miles of highways, roads and
streets with 27,979 miles of high
type surfaces. Bridging rivers,
streams and lowlands are 56,000
new structures. No doubt, im
mediately, roads needed specifi
cally for military strategy will re
ceive particular additional atten
tion. Of course, this does not take
Into account the primary roads by
the thousands of miles construct
ed through aid of other depart
ments of the Federal Works Agen
cy. The United States Government
has not overlooked the importance
of having its frontiers connected
by road systems. True the primary
purpose has been to conserve
otherwise wasted man power and
LOOKOUT MOUNTAIN HOTEL
. A Vacation Paradise
Located on highest point of Lookout
Mountain, overlooking Chattanooga
and seven mountain ranges. Cool
nights—pleasant days. Ail sports,
including outdoor swimming pool,
golf, riding, tennis. Rate^ moderate.
Address
S. JOHN LITTLEGREEN,
Manager, Lookout Mountain Hotel
Chattanooga, Tennessee
for commercial use—Yet the re
sult is the same. Defense measures
are equally well served. Those
same roads can bear tanks, motor
ized units, supply traffic just as
well as commercial trucks, auto
mobiles and tourists.
Armories
Twenty-five armories have been
completed for North Carolina
National Guard units. These are
not only used as quarters but they
have already served and will con
tinue to be utilized as training
centers and equipment storage
places.
The War Memorial at State Col
lege stands as a magnificent re
minder that not alone was work
well done by WPA employees but
that there is a duty imposed upon
us in return for the economic se
curity and physicial security main
tained for all of us by our state
and Federal governments.
At Fort Bragg
The largest U. S. Army Artillery
post is located at Fort Bragg,
North Carolina. WPA has expended
$383,384, exclusive of sponsor’s
contribution, for he improvement
of that important military facility.
This was work needed for the
post’s function. It is work which
will not have to be done now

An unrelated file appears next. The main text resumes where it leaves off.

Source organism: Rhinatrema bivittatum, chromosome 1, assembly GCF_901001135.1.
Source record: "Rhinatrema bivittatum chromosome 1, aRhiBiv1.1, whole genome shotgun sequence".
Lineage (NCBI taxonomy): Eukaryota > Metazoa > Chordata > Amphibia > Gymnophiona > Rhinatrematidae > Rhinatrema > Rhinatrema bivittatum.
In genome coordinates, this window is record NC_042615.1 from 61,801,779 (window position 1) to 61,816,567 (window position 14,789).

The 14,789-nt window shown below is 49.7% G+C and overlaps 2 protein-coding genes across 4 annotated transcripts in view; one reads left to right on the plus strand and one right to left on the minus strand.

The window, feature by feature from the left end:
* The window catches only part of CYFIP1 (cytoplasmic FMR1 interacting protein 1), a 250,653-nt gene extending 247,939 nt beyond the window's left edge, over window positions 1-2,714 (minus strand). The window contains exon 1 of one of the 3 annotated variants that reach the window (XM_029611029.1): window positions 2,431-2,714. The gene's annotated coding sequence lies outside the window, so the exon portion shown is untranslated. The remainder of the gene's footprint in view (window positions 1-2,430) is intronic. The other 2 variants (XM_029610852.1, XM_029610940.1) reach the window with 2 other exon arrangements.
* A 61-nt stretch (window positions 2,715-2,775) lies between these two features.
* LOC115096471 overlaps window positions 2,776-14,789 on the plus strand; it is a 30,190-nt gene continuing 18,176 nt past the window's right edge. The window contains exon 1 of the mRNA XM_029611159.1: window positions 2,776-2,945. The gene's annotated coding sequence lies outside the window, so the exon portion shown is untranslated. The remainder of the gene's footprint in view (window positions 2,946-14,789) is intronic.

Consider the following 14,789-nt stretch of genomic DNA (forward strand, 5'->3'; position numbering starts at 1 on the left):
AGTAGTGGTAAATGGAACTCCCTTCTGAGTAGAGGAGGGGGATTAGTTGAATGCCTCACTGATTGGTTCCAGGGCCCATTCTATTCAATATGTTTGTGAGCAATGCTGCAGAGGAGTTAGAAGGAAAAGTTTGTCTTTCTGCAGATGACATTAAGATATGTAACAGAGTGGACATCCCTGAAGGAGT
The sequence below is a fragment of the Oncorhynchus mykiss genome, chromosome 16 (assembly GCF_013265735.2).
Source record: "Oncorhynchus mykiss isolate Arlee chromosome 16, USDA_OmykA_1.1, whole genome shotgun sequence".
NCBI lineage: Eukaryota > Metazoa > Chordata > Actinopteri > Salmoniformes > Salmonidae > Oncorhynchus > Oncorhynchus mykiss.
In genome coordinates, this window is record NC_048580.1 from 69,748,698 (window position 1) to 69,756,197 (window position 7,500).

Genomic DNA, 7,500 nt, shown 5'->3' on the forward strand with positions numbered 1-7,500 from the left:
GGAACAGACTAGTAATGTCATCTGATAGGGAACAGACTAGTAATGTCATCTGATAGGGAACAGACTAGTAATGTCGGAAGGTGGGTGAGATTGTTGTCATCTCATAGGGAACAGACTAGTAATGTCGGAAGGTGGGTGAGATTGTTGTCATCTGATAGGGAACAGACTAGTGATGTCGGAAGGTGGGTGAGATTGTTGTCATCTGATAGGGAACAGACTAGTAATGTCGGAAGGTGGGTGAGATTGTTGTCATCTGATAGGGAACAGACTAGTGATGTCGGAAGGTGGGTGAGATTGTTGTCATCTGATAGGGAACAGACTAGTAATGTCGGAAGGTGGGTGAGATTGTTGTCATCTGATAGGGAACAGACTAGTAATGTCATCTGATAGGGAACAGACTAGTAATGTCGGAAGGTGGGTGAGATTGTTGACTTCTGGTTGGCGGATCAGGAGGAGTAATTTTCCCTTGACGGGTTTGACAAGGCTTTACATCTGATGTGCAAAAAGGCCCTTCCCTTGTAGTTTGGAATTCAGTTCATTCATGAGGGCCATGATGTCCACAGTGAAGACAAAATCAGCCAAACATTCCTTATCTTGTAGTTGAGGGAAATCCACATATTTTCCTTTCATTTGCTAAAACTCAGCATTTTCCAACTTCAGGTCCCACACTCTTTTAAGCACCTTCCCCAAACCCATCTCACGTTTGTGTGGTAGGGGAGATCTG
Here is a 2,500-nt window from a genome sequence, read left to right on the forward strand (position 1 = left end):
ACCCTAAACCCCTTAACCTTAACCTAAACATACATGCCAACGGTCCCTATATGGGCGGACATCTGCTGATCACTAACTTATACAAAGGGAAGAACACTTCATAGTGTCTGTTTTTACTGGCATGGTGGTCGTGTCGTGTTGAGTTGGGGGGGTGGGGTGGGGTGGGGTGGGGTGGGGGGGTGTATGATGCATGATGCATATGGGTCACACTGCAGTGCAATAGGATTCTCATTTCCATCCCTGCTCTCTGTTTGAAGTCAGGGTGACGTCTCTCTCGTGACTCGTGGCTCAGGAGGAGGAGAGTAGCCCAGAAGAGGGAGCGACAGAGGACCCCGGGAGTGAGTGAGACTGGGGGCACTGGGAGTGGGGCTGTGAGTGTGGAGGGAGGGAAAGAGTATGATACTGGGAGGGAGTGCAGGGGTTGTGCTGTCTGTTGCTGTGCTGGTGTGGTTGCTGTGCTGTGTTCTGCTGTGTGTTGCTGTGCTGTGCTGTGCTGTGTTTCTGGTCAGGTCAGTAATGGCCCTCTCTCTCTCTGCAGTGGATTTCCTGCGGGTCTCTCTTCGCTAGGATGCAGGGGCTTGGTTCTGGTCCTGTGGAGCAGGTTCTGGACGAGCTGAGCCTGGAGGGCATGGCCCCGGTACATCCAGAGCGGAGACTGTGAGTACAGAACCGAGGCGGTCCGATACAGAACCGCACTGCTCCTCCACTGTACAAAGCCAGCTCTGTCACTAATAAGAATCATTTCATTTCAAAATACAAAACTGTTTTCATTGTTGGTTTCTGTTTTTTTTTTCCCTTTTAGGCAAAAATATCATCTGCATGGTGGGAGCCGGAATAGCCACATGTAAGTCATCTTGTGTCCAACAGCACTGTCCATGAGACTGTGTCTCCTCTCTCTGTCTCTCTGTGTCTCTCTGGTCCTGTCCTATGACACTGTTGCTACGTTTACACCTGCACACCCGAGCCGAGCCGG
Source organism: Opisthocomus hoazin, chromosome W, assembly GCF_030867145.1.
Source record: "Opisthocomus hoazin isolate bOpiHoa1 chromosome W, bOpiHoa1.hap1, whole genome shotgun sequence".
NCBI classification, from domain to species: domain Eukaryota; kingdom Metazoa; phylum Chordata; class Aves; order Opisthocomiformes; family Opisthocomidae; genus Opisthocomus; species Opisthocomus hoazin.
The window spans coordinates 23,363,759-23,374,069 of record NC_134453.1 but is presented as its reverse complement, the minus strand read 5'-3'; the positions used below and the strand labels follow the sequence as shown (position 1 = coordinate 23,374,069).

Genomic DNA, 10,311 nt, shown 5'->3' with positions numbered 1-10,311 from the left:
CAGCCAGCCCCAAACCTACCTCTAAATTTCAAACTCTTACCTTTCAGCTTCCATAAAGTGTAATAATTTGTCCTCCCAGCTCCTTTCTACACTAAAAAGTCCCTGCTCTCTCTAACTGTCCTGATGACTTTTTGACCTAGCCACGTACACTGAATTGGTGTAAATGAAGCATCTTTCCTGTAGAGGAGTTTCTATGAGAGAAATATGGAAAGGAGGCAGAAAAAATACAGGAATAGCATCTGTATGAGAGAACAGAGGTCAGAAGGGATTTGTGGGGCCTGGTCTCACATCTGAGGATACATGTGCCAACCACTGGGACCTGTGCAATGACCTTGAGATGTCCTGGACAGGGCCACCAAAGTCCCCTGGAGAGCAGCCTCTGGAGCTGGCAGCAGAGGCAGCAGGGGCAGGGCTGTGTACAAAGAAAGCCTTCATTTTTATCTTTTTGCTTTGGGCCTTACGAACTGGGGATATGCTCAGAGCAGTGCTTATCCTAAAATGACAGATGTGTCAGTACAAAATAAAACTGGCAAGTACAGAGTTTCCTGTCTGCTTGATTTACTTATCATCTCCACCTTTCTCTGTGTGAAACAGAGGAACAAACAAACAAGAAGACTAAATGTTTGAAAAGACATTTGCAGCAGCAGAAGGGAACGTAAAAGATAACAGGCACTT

during the defense expansion
pci IUU.
Forty miles of electric power
lines, one power plant and 57 utility
plants, new or improved, result
from WPA labors.
These are WPA’s direct physical
aids towards National Defense. W
PA’s basic contributions are deeply
rooted and important.
Economic necessity is a hard
task - master. There is no more
fertile field in which to culture
unrest, discord and warped per
spectives than in the stomachs of
hungry men. During over four and
one-half years 125,000 North Caro
linians have earned sustenance for
themselves and their families
through WPA employment. In the
Nation, at various time, seven and
one-half million different persons
have been so employed: Figuring
an average of only four people to
the family. 30.000.000 people have
been affected. Those people, for
whom no other jobs were available,
know that they live under a system
of government where the welfare
of the individual counts. Those men
and women have been freed form
the particular kind of fear which
arises from economic insecurity.
Instead of discontent there has
been instilled a love and respect
for our country. They have been
taught the philosophy of WPA.
which in its essence is the philoso
phy of democracy. 2
WPA work has kept these tens
of thousands physically and
mentally fit. Their employability
has not been wasted away in idle
ness—nor have their morale and
self respect lpeen destroyed. Full
fledged workers they still remain.